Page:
The Art of Friendship: Happy Birthday to Me
It's been 61 years coming, but today is that day...only with a new year attached. I start thinking about my new age a few weeks beforehand so it comes at no surprise on the date. Falling between Christmas and New Year's as it does--the Dead Week, I call it--when people are still reeling and resting up...that's a hard sell for a b-day celebration.
But, this year I determined to pull it off in the style of the hospitality I've received in Ghana. Last year my 60th birthday became an all-day fete. This year with some careful planning it became a cozy ladies luncheon in my Goddess Gathering room. As they say in Ghana, "I tried-O!" Which doesn't mean I tried and missed the mark. It means I put my best effort forward and succeeded.
The first round of invitations went out through e-vite and email before Thanksgiving and my trip to N. California. The second round of reminder invitations went out via snail mail to arrive a day after Christmas and before the party. I enclosed the update inside beautiful Adinkra cards to be used later by my guests.
I spent one day at my father's preparing for the goddess gathering party. Half a day I sewed lined pouches made out of the same classic Ghanaian print that the robe I planned to wear is made out of. I added cowrie shells to add weight to the flaps. These became party favors along with sand from Busua Beach and talcum powder blessed by a native doctor that came from the Makola market in Accra. Oh, yes...plus amber-colored beads, a packet of ginger tea, and the copy of Mary Brody's Rx Pepper Soup that appeared in Gastronomica.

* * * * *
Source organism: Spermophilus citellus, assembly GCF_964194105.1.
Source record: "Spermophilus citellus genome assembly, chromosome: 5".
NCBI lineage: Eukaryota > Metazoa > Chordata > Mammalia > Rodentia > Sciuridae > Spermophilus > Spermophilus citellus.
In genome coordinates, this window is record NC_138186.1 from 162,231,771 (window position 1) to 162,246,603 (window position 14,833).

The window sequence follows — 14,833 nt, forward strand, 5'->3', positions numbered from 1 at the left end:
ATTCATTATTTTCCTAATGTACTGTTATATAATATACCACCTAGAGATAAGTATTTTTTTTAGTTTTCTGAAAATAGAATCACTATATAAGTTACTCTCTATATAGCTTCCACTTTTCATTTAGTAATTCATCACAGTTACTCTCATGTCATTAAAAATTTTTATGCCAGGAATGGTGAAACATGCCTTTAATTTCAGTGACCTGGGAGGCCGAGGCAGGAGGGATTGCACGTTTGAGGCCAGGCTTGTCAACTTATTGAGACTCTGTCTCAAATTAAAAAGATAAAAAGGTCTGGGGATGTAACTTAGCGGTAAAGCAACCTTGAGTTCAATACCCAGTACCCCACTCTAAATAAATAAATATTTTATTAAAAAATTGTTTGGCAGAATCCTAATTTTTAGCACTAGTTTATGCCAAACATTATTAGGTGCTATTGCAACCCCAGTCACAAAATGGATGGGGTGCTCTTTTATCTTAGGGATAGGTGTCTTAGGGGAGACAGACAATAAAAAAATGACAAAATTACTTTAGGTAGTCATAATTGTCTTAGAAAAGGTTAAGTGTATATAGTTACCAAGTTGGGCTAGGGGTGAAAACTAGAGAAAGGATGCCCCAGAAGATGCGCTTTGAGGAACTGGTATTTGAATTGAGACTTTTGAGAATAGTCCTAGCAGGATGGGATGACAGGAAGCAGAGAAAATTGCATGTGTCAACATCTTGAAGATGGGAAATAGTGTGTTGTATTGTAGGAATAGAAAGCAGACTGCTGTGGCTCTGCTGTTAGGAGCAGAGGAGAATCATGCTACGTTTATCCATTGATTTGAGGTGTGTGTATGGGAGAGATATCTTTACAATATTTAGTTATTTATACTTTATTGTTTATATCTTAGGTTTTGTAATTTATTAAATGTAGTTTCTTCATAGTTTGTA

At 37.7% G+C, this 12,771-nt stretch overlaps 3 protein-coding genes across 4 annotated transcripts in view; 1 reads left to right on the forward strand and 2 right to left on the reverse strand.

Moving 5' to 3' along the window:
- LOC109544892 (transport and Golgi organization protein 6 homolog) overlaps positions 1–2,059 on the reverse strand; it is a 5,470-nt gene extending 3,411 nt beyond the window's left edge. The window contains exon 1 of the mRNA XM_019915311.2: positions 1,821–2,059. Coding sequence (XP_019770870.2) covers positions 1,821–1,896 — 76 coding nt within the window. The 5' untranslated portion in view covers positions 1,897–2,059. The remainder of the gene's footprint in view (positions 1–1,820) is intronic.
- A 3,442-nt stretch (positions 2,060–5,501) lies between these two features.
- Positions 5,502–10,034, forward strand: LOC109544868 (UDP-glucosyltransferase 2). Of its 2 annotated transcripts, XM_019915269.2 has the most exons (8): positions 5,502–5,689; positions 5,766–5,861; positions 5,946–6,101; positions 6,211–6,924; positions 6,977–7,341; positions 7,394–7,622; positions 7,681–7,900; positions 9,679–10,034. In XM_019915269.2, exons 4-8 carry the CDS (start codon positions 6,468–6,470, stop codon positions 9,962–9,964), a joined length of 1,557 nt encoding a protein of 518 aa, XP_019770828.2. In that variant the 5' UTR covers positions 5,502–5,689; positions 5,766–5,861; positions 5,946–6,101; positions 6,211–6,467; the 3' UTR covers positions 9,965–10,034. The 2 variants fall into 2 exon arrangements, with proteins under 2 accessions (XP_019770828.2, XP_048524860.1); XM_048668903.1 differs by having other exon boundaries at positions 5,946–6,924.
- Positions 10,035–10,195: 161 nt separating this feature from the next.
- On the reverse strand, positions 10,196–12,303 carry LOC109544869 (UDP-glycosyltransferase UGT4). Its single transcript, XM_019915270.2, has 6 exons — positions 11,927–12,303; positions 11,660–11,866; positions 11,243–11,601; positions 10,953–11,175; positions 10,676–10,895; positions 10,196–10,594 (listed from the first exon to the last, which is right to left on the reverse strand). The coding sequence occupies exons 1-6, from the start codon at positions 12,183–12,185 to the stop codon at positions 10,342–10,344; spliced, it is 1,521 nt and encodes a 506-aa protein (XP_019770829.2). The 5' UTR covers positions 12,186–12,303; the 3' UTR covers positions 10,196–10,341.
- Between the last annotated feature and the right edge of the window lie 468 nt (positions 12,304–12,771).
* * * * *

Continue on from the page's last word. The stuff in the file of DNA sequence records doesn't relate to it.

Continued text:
The second half of my preparation day I cooked. Even though mother died in 2006, it's still her kitchen to me. With more space and more pots I could make two soups at once: groundnut (peanutbutter) soup from Ghana and a bean vegetable soup in a rich ham stock. Mary couched me on how to make it using her famous pepper soup recipe as a base.
The day of my gathering I did what every hostess does: get ready, enjoy the party and clean up. That made two days to evoke the spirit of African hospitality.
The women stepped into and out of ceremonial space...as if being birthed into the world of ceremony and then back into the everyday world.
The gathering could not have been more convivial. Fabric artist Edna Patterson-Petty. Freida Wheaton. Julia Blevins. Doreen Hulsey. joined in lively conversation and connection even though only two women had met before. Unfortunately we missed our last invited goddess: Linda Jones Hawkins.
How better to celebrate life than with a group of lively women of strong and good heart?
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